Author: Janice L. Dick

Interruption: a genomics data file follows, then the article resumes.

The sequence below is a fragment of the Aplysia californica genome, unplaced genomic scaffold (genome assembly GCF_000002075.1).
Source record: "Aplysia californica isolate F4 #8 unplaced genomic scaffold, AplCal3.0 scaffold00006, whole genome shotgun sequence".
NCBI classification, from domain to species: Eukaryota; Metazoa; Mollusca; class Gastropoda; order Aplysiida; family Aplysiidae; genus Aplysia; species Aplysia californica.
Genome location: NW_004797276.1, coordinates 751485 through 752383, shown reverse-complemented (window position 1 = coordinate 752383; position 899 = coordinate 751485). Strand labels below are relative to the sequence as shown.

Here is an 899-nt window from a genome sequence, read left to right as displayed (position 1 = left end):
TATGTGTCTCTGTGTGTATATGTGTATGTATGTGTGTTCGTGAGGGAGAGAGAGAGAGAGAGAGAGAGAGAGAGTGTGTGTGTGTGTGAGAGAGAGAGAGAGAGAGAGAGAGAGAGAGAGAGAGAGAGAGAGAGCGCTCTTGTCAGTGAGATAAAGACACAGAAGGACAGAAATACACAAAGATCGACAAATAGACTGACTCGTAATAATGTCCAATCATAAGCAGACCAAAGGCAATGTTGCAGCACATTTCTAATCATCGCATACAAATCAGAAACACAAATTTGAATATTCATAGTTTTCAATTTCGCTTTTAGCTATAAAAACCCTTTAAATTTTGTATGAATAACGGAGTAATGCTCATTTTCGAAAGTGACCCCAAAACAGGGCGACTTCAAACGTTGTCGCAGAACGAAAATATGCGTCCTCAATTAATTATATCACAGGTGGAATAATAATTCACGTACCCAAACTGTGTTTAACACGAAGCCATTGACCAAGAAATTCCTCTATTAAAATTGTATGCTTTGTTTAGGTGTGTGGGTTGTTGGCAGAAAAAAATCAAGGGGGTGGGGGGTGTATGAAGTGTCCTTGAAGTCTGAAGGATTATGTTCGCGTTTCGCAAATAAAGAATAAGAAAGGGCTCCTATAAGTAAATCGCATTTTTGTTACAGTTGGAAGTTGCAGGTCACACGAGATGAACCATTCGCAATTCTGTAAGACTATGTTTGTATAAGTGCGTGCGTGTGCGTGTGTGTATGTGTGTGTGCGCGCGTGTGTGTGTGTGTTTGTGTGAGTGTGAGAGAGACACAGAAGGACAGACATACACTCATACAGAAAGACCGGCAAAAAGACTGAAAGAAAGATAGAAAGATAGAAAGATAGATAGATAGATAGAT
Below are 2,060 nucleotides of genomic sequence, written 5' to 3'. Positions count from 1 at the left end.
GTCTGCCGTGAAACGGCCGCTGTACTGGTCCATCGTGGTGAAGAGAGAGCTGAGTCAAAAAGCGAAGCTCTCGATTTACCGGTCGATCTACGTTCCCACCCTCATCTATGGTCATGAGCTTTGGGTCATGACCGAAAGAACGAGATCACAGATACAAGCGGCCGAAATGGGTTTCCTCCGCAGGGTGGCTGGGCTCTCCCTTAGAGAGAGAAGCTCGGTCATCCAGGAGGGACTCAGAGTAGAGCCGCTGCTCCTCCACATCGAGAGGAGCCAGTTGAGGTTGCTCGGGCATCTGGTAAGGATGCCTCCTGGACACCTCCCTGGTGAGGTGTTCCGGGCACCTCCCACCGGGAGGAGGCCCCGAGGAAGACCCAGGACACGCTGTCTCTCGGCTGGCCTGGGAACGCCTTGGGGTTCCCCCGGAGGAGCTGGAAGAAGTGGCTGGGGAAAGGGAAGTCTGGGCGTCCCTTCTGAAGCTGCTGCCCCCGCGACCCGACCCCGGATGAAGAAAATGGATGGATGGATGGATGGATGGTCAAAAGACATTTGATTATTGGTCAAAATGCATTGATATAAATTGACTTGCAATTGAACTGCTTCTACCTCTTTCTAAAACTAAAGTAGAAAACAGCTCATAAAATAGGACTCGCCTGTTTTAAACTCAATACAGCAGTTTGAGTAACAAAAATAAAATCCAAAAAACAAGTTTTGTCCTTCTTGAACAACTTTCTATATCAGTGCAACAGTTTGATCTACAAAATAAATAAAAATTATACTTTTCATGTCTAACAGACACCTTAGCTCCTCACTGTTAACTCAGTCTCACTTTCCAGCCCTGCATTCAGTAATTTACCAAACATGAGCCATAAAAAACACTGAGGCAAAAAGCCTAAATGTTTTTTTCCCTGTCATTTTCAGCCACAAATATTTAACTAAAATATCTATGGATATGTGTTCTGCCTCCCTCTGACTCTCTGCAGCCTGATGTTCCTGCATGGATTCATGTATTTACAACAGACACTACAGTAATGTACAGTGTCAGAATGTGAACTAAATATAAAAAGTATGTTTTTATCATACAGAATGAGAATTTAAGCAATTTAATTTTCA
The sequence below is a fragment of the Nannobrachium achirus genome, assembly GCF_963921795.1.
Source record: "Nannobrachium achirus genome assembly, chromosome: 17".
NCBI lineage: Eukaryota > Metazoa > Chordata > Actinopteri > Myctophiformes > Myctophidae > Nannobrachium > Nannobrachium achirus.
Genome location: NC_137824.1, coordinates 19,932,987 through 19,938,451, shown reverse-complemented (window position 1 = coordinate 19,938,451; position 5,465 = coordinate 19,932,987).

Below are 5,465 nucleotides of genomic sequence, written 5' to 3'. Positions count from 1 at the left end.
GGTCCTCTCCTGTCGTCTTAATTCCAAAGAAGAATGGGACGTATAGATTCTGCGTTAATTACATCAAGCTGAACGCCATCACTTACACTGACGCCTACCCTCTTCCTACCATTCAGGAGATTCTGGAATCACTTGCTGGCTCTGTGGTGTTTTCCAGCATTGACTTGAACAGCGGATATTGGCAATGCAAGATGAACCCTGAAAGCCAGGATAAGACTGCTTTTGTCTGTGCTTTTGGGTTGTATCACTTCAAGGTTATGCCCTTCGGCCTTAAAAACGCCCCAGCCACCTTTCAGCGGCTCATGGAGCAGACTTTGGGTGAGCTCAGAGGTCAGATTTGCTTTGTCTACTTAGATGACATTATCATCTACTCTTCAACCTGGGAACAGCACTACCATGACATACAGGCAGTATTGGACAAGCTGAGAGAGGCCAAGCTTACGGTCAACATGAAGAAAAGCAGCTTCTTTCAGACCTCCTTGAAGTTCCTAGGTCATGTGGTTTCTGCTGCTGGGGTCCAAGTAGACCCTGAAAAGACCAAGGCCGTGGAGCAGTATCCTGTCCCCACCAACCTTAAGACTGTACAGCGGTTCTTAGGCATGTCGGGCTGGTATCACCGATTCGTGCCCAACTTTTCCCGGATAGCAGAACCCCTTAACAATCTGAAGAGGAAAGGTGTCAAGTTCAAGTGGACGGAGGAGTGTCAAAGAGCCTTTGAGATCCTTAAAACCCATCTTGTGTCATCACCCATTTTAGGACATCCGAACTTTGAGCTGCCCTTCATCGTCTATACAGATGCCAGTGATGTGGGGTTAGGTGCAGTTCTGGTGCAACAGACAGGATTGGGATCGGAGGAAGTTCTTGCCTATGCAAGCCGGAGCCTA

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The year is 1926. The Russian Revolution of 1917 and the ensuing Civil Wars of 1918-1920 have left unhealed scars on the face of South Russia, and the Great War has traumatized the entire world. Famine has spread through a country suffering drought and economic chaos. Against the backdrop of a Russian nation in transition from Tsarist autocracy to communism, the Mennonite people who are settled in villages and colonies in western Siberia hope to remain unnoticed. The Siberian Mennonites wish for nothing more than relative freedom to live out their faith in peace, even if food is scarce. Luise Letkemann yearns for freedom, security, and marriage to her lifelong love, Daniel Martens. She has heard of the war, famine and disease that have befallen her people in South Russia during the revolutions, wars and famines. She is also aware of the mass emigration of thousands of Mennonites from South Russia, now known as Ukraine, to the Americas. But until recently, her people have lived without significant governmental intrusion in Siberia. However, the Stalinist regime's interference in daily life is escalating, and even the village of Alexandrovka feels the increasing oppression toward the Siberian Mennonites. The communist administration threatens to destroy everything Luise lives for and believes in. Meanwhile, the people of Alexandrovka and the surrounding region have begun to discuss evacuation. The momentum of emigration to the west is slowing, health qualifications are stringent, and Luise's stepmother is unwell. If the Letkemann family does not pass the emigration standards, they must learn how to survive in the midst of change and oppression. Daniel Martens thought he would be content with his lovely Luise and a degree of compromise with the state, but he soon realizes there is no middle ground with this government. Compromise would involve shunning his religion, his work ethic and the core beliefs on which he bases his life. He still hopes to continue to farm with his father in Alexandrovka, with Luise at his side, but it will be a challenge in many respects. Unfortunately, Daniel is as outspoken as his father, who has defied the administration of the local administration office by purchasing a new Fordson tractor. His actions lead Daniel into a direct confrontation with Soviet official Senior-major Leonid Dubrowsky of the secret police, the dreaded GPU. The encounter results in far-reaching consequences. When Luise and Daniel are separated, she must decide whether or not to accompany her family to the eastern edge of Soviet Russia. How long will Daniel be gone? Would he want her to stay or go? Will their new home allow them to escape the clutches of the Soviet system? Dilemmas build. Opportunities demand decisions. Over time and vast distances across the face of Soviet Russia, Luise and Daniel struggle to survive separation, threats to love and faith, the harsh climate, and what has become a sinister personal vendetta by Dubrowsky. Along the way, Daniel wonders why Dubrowsky has chosen to stalk him, yet some dark force propels the Senior-major on an unwavering course. This is a story of love and faith, of loss and freedom. Will Luise and Daniel be reunited? Will their faith survive the test? When the Soviet regime follows them to the eastern edge of the country, to the village of Shumanovka where they have settled, the Letkemann family begin to look across the river to China. Perhaps there is freedom on the other side of the river. But what will be the cost of freedom? On 16 December, 1930, the village of Shumanovka packed into horse-drawn sleds and crossed the frozen Amur River in search of freedom in China. 217 people. 60 wagons. The temperature plummeted to -50 Fahrenheit. The sky was clear and sound carried for miles. The Russian Mennonites had no idea if their flight would be successful or if this was a ticket to their deaths. Other Side of the River is the fictionalized version of this story.